Real Pirate Quotations

Authentic Quotations From Actual Pirates

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Note: these are real quotations from actual pirates during the "Golden Age" of piracy, which lasted roughly from 1700 to 1725. If you're looking for modern quotations about pirates or quotations from movies, you've come to the wrong place, but if you're looking for authentic historical quotations from history's greatest sea-dogs, read on!

"Yes, I do heartily repent. I repent I had not done more mischief; and that we did not cut the throats of them that took us, and I am extremely sorry that you aren't hanged as well as we." -Anonymous Pirate, asked on the gallows if he repented. (Johnson 43)

"In an honest service there is thin commons, low wages, and hard labor; in this, plenty and satiety, pleasure and ease, liberty and power; and who would not balance creditor on this side, when all the hazard that is run for it, at worst, is only a sour look or two at choking. No, a merry life and a short one, shall be my motto." -Bartholomew "Black Bart" Roberts (Johnson, 244)

(Translation: "In honest work, the food is bad, the wages are low and the work is hard. In piracy, there is plenty of loot, it's fun and easy and we are free and powerful. Who, when presented with this choice, would not choose piracy? The worst that can happen is you can be hanged. No, a merry life and a short one shall be my motto.")

"Come, don't be in a fright, but put on your clothes, and I'll let you into a secret. You must know that I am Captain of this ship now, and this is my cabin, therefore you must walk out. I am bound to Madagascar, with a design of making my own fortune, and that of all the brave fellows joined with me...if you have a mind to make one of us, we will receive you, and if you'll turn sober, and mind your business, perhaps in time I may make you one of my Lieutenants, if not, here's a boat alongside and you shall be set ashore." -Henry Avery, informing Captain Gibson of the Duke (who was a notorious drunkard) that he was taking over the ship and going pirate. (Johnson 51-52)

"Damnation seize my soul if I give you quarters, or take any from you." -Edward "Blackbeard" Teach, before his final battle (Johnson 80)

(Translation: "I'll be damned if I accept your surrender or surrender to you.")

"Let's jump on board, and cut them to pieces." -Blackbeard (Johnson 81)

"Hark ye, you Cocklyn and la Bouche, I find by strengthening you, I have put a rod into your hands to whip myself, but I am still able to deal with you both; but since we met in love, let us part in love, for I find that three of a trade can never agree." -Howell Davis, dissolving his alliance with pirates Thomas Cocklyn and Olivier La Buse (Johnson 175)

"There is none of you but will hang me, I know, whenever you can clinch me within your power." -Bartholomew Roberts, explaining to his victims that he was under no obligation to treat them kindly or fairly. (Johnson 214)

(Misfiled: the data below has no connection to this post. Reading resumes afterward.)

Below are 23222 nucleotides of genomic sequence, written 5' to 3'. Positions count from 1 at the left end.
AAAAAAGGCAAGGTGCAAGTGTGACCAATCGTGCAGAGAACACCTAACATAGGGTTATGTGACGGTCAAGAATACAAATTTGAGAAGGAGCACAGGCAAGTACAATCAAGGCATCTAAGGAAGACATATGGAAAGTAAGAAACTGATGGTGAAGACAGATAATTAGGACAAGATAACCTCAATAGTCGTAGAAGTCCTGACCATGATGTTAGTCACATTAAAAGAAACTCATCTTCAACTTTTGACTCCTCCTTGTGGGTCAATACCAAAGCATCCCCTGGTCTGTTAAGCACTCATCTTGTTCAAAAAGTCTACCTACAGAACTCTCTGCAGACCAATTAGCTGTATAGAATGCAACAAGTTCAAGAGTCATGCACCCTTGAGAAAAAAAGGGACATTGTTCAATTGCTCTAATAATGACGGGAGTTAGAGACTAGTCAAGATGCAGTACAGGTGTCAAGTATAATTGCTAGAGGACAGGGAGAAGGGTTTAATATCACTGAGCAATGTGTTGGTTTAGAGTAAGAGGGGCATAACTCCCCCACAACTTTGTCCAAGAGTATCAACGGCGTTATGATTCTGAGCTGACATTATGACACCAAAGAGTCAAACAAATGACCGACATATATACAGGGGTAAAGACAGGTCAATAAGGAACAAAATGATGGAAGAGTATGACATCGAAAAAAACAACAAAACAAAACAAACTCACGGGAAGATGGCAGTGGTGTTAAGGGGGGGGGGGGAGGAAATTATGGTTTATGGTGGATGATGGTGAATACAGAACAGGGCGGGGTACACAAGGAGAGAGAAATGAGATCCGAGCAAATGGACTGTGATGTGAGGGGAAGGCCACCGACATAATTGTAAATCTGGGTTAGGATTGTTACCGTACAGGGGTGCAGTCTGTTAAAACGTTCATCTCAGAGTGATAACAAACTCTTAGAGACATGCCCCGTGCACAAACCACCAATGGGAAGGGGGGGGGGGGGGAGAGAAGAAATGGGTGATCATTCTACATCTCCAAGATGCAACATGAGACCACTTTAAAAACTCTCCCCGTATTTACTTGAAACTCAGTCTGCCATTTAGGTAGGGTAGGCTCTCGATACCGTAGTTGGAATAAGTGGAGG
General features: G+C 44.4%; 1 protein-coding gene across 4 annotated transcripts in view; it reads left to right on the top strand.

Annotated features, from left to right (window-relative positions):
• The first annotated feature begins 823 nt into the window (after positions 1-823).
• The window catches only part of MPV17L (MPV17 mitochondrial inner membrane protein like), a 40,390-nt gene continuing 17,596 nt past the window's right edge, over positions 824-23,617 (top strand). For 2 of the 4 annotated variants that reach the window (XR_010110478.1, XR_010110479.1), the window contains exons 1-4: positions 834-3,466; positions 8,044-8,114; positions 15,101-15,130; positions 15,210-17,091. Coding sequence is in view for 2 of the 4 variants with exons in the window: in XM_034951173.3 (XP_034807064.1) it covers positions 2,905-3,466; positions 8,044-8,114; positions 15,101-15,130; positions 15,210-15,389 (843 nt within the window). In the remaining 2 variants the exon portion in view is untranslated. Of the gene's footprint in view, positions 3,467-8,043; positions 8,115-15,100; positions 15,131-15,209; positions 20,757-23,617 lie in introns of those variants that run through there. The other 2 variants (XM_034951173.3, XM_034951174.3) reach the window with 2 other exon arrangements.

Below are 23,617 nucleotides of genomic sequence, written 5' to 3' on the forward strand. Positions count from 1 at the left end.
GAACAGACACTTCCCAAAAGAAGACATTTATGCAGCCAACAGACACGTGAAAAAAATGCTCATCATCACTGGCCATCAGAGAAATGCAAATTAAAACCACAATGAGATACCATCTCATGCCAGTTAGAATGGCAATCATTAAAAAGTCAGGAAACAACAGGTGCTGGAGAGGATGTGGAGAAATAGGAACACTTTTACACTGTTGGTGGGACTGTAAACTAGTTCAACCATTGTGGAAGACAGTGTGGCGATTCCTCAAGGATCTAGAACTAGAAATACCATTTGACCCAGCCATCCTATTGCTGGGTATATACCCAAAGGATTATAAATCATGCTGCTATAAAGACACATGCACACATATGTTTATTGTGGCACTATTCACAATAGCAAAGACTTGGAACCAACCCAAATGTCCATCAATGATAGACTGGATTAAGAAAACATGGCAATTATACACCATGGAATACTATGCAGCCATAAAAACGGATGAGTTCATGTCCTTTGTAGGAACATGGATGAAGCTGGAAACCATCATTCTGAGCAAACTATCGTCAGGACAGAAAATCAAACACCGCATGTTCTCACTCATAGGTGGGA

"Damn my blood, I am sorry they won't let you have your sloop again, for I scorn to do anyone a mischief, when it is not for my advantage." -"Black Sam" Bellamy to a Captain Beer, apologizing after his pirates had voted to sink Beer's ship after looting it. (Johnson 587)

"I am sorry to see you here, but if you had fought like a man, you needn't be hanged like a dog." -Anne Bonny to "Calico Jack" Rackham in prison after he had decided to surrender to pirate hunters instead of fight. (Johnson, 165)

"Heaven, you fool? Did you ever year of any pirates going thither? Give me hell, it's a merrier place: I'll give Roberts a salute of 13 guns at entrance." -Thomas Sutton, a captured member of Roberts' crew, when told by a fellow pirate that he hoped to make it into Heaven. (Johnson 246)

"My Lord, it is a very hard sentence. For my part, I am the innocentest person of them all, only I have been sworn against by perjured persons." -William Kidd, upon being sentenced to hang. (Johnson 451)

About These Quotations

All of these quotations are directly taken from Captain Charles Johnson's A General History of the Pyrates (page numbers in parentheses refer to the edition below), written between 1720 and 1728 and considered one of the most important primary sources on piracy. Please note that I have made minor cosmetic changes to the quotations such as updating to modern spelling and removing capitalization of proper nouns. For the record, it is unlikely that Captain Johnson actually heard any of these quotations directly, but he did have good sources and it is fair to assume that the pirates in question said, at some point, something reasonably like the quotations listed.


Defoe, Daniel (Captain Charles Johnson). A General History of the Pyrates. Edited by Manuel Schonhorn. Mineola: Dover Publications, 1972/1999.